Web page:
How retailers can meet changing customer needs: RedSeed


With rising inflation pushing up prices all over the economy, most Australians are now looking to cut their spending into the new year. So, what can retailers do to keep up?

After several years of disrupted holiday spending due to the spread of Covid-19 and lockdown efforts to curb its spread, Christmas 2022 was looking to be a much healthier spending season for retailers. However, with rising inflation pushing up prices all over the economy, most Australians are now looking to cut their spending into the new year as a way of keeping up. 

According to the National Retail Association, two thirds of consumers are now planning on reducing discretionary spending, with verticals such as jewellery, home and furniture, and footwear expected to have a difficult few months ahead. 

And when they are shopping, more people will be looking to buy products on sale, or at a discount. This year, then, is more important than ever before for retailers to convert the customers that do interact with them into sales. 

RedSeed’s upcoming ‘Supporting your customers in times of change’ report details a number of customer insights, and extrapolates more than ten takeaways for businesses to consider about what they could do to better resonate with today’s customer. 

Here, we’ll take a look at some of these takeaways. 

The ‘basics’ are still important, but they’re changing

Online retail has become incredibly important over the last few years, and has made shopping more accessible and impulsive than it ever could be in person – however, the in-store experience is still king, and having well-trained floor staff is key. 

According to the NRA’s Consumer Sentiment Report, over half of respondents said that the biggest barrier to customer retention was bad customer service, followed by out-of-stock items and long queues.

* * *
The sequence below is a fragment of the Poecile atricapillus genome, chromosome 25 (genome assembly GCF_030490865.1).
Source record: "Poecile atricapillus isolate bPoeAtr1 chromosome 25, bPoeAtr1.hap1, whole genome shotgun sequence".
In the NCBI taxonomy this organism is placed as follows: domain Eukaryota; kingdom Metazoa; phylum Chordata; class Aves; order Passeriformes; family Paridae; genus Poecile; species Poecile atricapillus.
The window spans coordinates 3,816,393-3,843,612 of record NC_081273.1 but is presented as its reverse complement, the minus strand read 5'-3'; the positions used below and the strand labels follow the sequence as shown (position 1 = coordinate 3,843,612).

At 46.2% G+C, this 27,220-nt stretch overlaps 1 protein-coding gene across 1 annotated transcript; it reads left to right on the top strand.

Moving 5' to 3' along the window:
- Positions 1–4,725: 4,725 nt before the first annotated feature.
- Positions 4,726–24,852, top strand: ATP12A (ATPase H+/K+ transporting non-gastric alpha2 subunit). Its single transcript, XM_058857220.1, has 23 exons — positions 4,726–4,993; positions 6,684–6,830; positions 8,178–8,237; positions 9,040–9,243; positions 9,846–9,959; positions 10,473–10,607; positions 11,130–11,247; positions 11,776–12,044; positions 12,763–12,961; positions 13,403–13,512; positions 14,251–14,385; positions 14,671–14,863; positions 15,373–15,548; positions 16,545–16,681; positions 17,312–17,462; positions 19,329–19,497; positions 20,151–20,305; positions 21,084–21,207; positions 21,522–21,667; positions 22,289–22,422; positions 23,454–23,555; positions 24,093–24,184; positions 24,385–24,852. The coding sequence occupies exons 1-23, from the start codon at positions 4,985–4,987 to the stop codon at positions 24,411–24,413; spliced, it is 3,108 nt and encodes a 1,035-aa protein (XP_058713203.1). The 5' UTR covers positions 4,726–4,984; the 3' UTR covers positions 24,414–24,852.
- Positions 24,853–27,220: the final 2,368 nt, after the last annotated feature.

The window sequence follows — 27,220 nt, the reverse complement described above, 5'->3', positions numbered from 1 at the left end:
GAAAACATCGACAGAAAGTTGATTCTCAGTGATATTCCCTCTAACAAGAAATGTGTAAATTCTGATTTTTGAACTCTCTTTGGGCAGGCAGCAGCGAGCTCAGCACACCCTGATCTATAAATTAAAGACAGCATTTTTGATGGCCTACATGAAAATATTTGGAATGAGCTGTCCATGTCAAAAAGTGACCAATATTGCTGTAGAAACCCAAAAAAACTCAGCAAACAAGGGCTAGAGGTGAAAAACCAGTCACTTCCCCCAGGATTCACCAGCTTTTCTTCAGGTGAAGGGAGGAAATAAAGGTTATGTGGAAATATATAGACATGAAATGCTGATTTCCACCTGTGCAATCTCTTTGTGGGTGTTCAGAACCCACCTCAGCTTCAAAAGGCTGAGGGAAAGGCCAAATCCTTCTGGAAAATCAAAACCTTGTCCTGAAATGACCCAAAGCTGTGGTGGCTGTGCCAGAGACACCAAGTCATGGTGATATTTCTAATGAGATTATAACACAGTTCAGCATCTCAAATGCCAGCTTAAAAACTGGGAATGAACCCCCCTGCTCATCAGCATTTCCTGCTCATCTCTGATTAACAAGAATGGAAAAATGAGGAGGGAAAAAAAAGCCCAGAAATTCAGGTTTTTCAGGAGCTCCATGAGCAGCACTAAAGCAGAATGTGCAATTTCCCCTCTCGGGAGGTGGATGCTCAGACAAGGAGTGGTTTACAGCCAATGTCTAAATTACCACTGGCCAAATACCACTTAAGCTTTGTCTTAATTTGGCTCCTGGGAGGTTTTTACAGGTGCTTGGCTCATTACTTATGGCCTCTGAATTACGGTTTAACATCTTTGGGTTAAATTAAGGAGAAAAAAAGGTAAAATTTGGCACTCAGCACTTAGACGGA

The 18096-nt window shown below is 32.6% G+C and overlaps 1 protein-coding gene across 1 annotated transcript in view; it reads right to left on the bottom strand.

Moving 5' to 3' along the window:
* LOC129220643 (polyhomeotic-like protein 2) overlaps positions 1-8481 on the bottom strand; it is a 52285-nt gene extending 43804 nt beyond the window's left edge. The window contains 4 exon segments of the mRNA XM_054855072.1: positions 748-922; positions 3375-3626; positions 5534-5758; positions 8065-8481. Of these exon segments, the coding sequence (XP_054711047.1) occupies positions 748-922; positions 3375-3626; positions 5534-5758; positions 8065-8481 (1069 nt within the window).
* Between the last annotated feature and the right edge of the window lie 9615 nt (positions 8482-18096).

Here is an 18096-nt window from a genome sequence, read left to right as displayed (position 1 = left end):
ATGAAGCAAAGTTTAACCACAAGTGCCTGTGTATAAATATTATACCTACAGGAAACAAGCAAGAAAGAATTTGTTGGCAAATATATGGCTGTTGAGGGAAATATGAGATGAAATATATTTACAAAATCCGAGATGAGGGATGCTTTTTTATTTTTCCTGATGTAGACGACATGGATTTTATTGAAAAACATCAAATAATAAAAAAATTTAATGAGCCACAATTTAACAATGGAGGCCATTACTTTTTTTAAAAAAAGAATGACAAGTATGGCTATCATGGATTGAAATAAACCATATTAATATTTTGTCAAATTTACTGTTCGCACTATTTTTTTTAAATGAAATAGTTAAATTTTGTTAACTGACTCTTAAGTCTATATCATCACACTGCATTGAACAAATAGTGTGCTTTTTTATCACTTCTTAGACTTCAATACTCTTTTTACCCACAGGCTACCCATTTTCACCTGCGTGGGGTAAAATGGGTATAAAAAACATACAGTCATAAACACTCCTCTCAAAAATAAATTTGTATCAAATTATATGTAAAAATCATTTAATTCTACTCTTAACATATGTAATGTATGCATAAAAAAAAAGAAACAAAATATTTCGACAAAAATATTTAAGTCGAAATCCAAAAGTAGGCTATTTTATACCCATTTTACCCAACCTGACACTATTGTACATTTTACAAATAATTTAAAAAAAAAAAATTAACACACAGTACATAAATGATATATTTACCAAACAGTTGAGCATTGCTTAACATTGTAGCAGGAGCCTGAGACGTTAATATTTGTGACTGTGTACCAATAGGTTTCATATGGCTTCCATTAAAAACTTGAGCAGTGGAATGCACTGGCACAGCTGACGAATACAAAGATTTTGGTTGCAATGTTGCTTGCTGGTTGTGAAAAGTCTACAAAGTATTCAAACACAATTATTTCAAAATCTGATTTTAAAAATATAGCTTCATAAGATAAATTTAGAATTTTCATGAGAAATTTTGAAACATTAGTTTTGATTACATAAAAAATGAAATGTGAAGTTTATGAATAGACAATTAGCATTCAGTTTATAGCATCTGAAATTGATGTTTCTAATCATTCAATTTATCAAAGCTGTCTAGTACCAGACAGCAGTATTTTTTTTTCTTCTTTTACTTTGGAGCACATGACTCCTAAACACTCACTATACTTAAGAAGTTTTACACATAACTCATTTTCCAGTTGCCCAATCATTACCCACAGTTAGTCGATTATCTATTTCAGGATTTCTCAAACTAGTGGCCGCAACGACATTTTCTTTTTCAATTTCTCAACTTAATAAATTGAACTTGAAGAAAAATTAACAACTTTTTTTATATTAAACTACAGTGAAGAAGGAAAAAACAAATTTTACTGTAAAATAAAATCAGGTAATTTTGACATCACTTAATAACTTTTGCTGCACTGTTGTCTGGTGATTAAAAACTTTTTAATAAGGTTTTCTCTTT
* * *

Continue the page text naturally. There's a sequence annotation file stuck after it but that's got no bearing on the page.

Where that gets muddy, however, is that 57 per cent of customers also want in-store staff to leave them alone when they want them to, and over a third want staff to not be overly salesy, according to stats from Retail Doctor. 

What customers want, then, is a welcoming environment with well-trained, knowledgeable staff that can give them helpful information on what they want to buy (if they ask for it), and the ability to be in and out of the store quickly. 

So, how can you achieve that?

Staff need better access to technology 

One way of doing so is giving staff better access to technology, and training in how to use it effectively. 

Whether it’s navigating a company-wide inventory system, finding items from nearby stores to be brought in for a customer to buy, or simply accessing detailed information about the product in question, it’s incredibly important to facilitate a better purchasing experience

And while most of the retail industry has adopted a technology-focused approach in the last few years, 25 per cent of shoppers still think retailers have been too slow to adopt new technology in Australia.

Today’s shopper has very specific ideas about what they want to happen in a store: they enter, find and get information about the product they want, and then quickly and simply purchase the product. Anything a brand can do to facilitate that will go a long way in building customer retention.

Want more insights into how retailers can better meet customer demands moving forward? Download RedSeed’s ‘Supporting your customer in times of change’ report here.


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